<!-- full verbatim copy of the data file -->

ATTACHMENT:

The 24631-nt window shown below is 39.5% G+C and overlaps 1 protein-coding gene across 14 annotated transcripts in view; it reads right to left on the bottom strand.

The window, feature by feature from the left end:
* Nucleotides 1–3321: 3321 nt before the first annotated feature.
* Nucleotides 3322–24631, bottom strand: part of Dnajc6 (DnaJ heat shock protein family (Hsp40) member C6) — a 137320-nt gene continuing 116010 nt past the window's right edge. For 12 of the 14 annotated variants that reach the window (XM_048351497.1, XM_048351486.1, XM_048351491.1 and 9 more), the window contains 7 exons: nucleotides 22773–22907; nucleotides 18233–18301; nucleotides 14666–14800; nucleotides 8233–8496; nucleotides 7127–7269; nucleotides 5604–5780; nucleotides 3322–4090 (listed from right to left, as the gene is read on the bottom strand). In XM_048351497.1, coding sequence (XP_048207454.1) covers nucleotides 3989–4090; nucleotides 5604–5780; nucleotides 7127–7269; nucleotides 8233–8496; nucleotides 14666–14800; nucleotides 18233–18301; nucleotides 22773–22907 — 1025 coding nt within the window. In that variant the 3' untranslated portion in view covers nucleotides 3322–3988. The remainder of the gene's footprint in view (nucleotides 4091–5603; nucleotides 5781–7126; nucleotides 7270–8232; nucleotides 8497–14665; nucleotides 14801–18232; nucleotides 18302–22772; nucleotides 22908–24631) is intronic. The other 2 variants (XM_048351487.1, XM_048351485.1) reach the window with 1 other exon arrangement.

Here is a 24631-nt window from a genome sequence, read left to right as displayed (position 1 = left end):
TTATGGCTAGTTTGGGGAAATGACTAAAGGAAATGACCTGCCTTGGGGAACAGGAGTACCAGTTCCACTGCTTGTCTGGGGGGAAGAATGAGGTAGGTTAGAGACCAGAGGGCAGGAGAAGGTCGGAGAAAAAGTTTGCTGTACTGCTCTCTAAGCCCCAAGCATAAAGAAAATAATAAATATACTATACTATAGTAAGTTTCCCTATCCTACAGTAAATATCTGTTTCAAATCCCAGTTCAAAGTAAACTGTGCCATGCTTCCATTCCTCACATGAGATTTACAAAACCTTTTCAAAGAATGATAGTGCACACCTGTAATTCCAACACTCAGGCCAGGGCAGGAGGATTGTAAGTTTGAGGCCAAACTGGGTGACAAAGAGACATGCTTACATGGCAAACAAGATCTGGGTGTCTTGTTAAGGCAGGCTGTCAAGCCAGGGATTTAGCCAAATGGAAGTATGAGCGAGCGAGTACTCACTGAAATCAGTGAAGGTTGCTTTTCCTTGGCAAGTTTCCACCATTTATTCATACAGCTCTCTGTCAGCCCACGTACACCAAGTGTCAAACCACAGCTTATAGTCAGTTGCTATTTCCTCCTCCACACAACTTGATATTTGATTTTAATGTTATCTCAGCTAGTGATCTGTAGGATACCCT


The 24631-nt window shown below is 39.5% G+C and overlaps 1 protein-coding gene across 14 annotated transcripts in view; it reads right to left on the bottom strand.

The window, feature by feature from the left end:
* Nucleotides 1–3321: 3321 nt before the first annotated feature.
* Nucleotides 3322–24631, bottom strand: part of Dnajc6 (DnaJ heat shock protein family (Hsp40) member C6) — a 137320-nt gene continuing 116010 nt past the window's right edge. For 12 of the 14 annotated variants that reach the window (XM_048351497.1, XM_048351486.1, XM_048351491.1 and 9 more), the window contains 7 exons: nucleotides 22773–22907; nucleotides 18233–18301; nucleotides 14666–14800; nucleotides 8233–8496; nucleotides 7127–7269; nucleotides 5604–5780; nucleotides 3322–4090 (listed from right to left, as the gene is read on the bottom strand). In XM_048351497.1, coding sequence (XP_048207454.1) covers nucleotides 3989–4090; nucleotides 5604–5780; nucleotides 7127–7269; nucleotides 8233–8496; nucleotides 14666–14800; nucleotides 18233–18301; nucleotides 22773–22907 — 1025 coding nt within the window. In that variant the 3' untranslated portion in view covers nucleotides 3322–3988. The remainder of the gene's footprint in view (nucleotides 4091–5603; nucleotides 5781–7126; nucleotides 7270–8232; nucleotides 8497–14665; nucleotides 14801–18232; nucleotides 18302–22772; nucleotides 22908–24631) is intronic. The other 2 variants (XM_048351487.1, XM_048351485.1) reach the window with 1 other exon arrangement.

Here is a 24631-nt window from a genome sequence, read left to right as displayed (position 1 = left end):
TTATGGCTAGTTTGGGGAAATGACTAAAGGAAATGACCTGCCTTGGGGAACAGGAGTACCAGTTCCACTGCTTGTCTGGGGGGAAGAATGAGGTAGGTTAGAGACCAGAGGGCAGGAGAAGGTCGGAGAAAAAGTTTGCTGTACTGCTCTCTAAGCCCCAAGCATAAAGAAAATAATAAATATACTATACTATAGTAAGTTTCCCTATCCTACAGTAAATATCTGTTTCAAATCCCAGTTCAAAGTAAACTGTGCCATGCTTCCATTCCTCACATGAGATTTACAAAACCTTTTCAAAGAATGATAGTGCACACCTGTAATTCCAACACTCAGGCCAGGGCAGGAGGATTGTAAGTTTGAGGCCAAACTGGGTGACAAAGAGACATGCTTACATGGCAAACAAGATCTGGGTGTCTTGTTAAGGCAGGCTGTCAAGCCAGGGATTTAGCCAAATGGAAGTATGAGCGAGCGAGTACTCACTGAAATCAGTGAAGGTTGCTTTTCCTTGGCAAGTTTCCACCATTTATTCATACAGCTCTCTGTCAGCCCACGTACACCAAGTGTCAAACCACAGCTTATAGTCAGTTGCTATTTCCTCCTCCACACAACTTGATATTTGATTTTAATGTTATCTCAGCTAGTGATCTGTAGGATACCCT